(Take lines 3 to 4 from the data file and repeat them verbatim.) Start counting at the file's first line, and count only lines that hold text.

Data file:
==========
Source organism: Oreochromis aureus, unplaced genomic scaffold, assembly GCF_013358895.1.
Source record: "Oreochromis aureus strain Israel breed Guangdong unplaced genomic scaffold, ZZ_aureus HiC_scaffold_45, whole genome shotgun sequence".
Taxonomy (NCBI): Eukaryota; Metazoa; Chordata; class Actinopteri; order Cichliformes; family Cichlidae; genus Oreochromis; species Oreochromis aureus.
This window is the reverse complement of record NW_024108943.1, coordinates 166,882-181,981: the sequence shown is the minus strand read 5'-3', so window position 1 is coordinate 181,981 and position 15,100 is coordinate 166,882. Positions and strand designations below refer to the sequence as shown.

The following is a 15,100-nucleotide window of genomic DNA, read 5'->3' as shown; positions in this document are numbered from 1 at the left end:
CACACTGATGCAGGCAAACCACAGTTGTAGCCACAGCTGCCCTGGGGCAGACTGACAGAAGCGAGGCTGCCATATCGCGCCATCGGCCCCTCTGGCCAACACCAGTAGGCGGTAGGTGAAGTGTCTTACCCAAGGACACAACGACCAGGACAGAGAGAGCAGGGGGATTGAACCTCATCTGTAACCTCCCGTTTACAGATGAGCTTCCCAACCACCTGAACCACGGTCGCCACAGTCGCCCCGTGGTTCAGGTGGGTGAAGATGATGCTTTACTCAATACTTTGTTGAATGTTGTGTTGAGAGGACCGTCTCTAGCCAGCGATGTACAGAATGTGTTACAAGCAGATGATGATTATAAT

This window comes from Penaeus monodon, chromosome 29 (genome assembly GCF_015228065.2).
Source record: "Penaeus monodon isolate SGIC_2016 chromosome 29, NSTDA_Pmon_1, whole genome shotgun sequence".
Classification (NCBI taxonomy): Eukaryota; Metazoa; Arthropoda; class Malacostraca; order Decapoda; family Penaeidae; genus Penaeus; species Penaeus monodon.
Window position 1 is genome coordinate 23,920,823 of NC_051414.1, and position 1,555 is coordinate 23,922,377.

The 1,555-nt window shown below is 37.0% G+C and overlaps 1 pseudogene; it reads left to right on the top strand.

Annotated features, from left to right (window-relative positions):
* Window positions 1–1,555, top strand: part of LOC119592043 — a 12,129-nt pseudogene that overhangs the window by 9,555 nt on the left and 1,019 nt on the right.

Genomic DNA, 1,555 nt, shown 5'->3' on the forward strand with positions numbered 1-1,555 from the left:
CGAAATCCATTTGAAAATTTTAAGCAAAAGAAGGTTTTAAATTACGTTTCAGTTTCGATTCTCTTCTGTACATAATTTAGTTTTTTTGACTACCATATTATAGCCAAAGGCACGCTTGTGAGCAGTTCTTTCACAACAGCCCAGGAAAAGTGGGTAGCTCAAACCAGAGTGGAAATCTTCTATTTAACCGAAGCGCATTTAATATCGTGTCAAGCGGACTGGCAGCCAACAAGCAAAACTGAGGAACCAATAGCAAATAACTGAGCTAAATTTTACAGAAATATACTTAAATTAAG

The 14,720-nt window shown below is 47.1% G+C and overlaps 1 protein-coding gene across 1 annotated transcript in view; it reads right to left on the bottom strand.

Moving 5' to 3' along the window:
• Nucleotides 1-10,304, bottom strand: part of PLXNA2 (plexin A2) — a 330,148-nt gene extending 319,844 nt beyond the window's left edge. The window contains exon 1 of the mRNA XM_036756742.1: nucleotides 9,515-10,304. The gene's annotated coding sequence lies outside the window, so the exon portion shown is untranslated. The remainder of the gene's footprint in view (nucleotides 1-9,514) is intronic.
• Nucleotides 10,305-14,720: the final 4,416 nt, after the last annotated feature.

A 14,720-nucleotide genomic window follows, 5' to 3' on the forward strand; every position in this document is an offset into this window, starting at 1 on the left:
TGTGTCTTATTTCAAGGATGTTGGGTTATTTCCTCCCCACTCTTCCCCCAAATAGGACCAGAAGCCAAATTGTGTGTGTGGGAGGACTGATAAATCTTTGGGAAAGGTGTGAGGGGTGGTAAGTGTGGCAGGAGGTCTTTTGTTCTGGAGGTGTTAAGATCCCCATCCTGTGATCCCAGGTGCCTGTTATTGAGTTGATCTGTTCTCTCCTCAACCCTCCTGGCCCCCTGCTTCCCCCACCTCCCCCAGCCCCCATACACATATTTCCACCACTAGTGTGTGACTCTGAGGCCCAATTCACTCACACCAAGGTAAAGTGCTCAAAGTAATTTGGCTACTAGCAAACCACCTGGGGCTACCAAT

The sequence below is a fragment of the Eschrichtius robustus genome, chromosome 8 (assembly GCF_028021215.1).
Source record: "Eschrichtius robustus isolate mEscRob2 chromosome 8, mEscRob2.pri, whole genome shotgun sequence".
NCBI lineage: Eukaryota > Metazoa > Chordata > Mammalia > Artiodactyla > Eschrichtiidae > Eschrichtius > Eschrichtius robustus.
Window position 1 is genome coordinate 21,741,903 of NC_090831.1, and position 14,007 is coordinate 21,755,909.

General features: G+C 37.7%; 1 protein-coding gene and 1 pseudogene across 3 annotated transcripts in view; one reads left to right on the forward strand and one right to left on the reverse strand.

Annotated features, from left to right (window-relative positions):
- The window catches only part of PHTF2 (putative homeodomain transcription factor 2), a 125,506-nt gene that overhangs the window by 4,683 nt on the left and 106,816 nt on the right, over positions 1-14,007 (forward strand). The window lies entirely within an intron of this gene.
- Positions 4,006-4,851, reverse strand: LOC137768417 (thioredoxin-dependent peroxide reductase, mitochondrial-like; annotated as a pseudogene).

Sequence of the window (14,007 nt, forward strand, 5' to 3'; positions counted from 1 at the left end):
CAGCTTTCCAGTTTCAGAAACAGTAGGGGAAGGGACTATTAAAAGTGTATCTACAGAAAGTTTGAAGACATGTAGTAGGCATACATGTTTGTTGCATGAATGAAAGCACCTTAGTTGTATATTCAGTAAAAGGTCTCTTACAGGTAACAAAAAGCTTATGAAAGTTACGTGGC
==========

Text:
Taxonomy (NCBI): Eukaryota; Metazoa; Chordata; class Actinopteri; order Cichliformes; family Cichlidae; genus Oreochromis; species Oreochromis aureus.
This window is the reverse complement of record NW_024108943.1, coordinates 166,882-181,981: the sequence shown is the minus strand read 5'-3', so window position 1 is coordinate 181,981 and position 15,100 is coordinate 166,882. Positions and strand designations below refer to the sequence as shown.